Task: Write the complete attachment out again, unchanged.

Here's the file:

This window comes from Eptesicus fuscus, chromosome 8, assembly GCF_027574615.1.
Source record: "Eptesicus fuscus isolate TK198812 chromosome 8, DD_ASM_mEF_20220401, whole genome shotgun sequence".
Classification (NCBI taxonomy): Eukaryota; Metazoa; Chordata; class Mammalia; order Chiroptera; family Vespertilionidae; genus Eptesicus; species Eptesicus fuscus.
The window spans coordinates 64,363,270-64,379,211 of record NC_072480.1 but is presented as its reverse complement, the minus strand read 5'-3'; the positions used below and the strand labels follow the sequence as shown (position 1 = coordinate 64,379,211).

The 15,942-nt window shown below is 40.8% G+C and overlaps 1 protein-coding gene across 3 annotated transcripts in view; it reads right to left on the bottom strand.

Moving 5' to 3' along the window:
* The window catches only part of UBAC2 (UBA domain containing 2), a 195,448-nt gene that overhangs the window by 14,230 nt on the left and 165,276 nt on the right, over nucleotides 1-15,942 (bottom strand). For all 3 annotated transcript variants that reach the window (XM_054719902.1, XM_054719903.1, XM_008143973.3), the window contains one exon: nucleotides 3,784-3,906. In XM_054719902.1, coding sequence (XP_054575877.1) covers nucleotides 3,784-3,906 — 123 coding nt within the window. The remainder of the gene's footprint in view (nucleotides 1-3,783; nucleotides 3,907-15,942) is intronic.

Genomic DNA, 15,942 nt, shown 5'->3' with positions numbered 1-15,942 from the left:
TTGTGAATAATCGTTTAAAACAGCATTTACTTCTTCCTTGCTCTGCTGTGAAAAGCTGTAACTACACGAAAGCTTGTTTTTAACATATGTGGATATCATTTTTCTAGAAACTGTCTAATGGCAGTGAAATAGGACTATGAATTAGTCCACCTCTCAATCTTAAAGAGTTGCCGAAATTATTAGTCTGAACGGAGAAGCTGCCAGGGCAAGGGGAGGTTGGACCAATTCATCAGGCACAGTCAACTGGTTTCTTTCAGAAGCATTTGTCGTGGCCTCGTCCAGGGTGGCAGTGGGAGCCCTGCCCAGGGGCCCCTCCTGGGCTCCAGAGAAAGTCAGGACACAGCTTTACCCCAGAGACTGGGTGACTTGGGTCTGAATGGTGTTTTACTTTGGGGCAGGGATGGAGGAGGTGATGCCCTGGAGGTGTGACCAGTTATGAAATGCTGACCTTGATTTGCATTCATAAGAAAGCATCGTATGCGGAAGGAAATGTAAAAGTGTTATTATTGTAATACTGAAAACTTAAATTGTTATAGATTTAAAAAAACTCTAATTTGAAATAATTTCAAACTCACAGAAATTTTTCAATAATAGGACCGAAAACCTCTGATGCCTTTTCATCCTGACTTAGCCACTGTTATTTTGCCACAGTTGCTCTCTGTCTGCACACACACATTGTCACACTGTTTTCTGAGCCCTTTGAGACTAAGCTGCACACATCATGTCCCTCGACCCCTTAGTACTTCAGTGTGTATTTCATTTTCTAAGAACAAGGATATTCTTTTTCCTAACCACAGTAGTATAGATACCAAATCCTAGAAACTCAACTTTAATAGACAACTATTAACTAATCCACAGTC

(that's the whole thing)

This window comes from Eptesicus fuscus, chromosome 8, assembly GCF_027574615.1.
Source record: "Eptesicus fuscus isolate TK198812 chromosome 8, DD_ASM_mEF_20220401, whole genome shotgun sequence".
Classification (NCBI taxonomy): Eukaryota; Metazoa; Chordata; class Mammalia; order Chiroptera; family Vespertilionidae; genus Eptesicus; species Eptesicus fuscus.
The window spans coordinates 64,363,270-64,379,211 of record NC_072480.1 but is presented as its reverse complement, the minus strand read 5'-3'; the positions used below and the strand labels follow the sequence as shown (position 1 = coordinate 64,379,211).

The 15,942-nt window shown below is 40.8% G+C and overlaps 1 protein-coding gene across 3 annotated transcripts in view; it reads right to left on the bottom strand.

Moving 5' to 3' along the window:
* The window catches only part of UBAC2 (UBA domain containing 2), a 195,448-nt gene that overhangs the window by 14,230 nt on the left and 165,276 nt on the right, over nucleotides 1-15,942 (bottom strand). For all 3 annotated transcript variants that reach the window (XM_054719902.1, XM_054719903.1, XM_008143973.3), the window contains one exon: nucleotides 3,784-3,906. In XM_054719902.1, coding sequence (XP_054575877.1) covers nucleotides 3,784-3,906 — 123 coding nt within the window. The remainder of the gene's footprint in view (nucleotides 1-3,783; nucleotides 3,907-15,942) is intronic.

Genomic DNA, 15,942 nt, shown 5'->3' with positions numbered 1-15,942 from the left:
TTGTGAATAATCGTTTAAAACAGCATTTACTTCTTCCTTGCTCTGCTGTGAAAAGCTGTAACTACACGAAAGCTTGTTTTTAACATATGTGGATATCATTTTTCTAGAAACTGTCTAATGGCAGTGAAATAGGACTATGAATTAGTCCACCTCTCAATCTTAAAGAGTTGCCGAAATTATTAGTCTGAACGGAGAAGCTGCCAGGGCAAGGGGAGGTTGGACCAATTCATCAGGCACAGTCAACTGGTTTCTTTCAGAAGCATTTGTCGTGGCCTCGTCCAGGGTGGCAGTGGGAGCCCTGCCCAGGGGCCCCTCCTGGGCTCCAGAGAAAGTCAGGACACAGCTTTACCCCAGAGACTGGGTGACTTGGGTCTGAATGGTGTTTTACTTTGGGGCAGGGATGGAGGAGGTGATGCCCTGGAGGTGTGACCAGTTATGAAATGCTGACCTTGATTTGCATTCATAAGAAAGCATCGTATGCGGAAGGAAATGTAAAAGTGTTATTATTGTAATACTGAAAACTTAAATTGTTATAGATTTAAAAAAACTCTAATTTGAAATAATTTCAAACTCACAGAAATTTTTCAATAATAGGACCGAAAACCTCTGATGCCTTTTCATCCTGACTTAGCCACTGTTATTTTGCCACAGTTGCTCTCTGTCTGCACACACACATTGTCACACTGTTTTCTGAGCCCTTTGAGACTAAGCTGCACACATCATGTCCCTCGACCCCTTAGTACTTCAGTGTGTATTTCATTTTCTAAGAACAAGGATATTCTTTTTCCTAACCACAGTAGTATAGATACCAAATCCTAGAAACTCAACTTTAATAGACAACTATTAACTAATCCACAGTC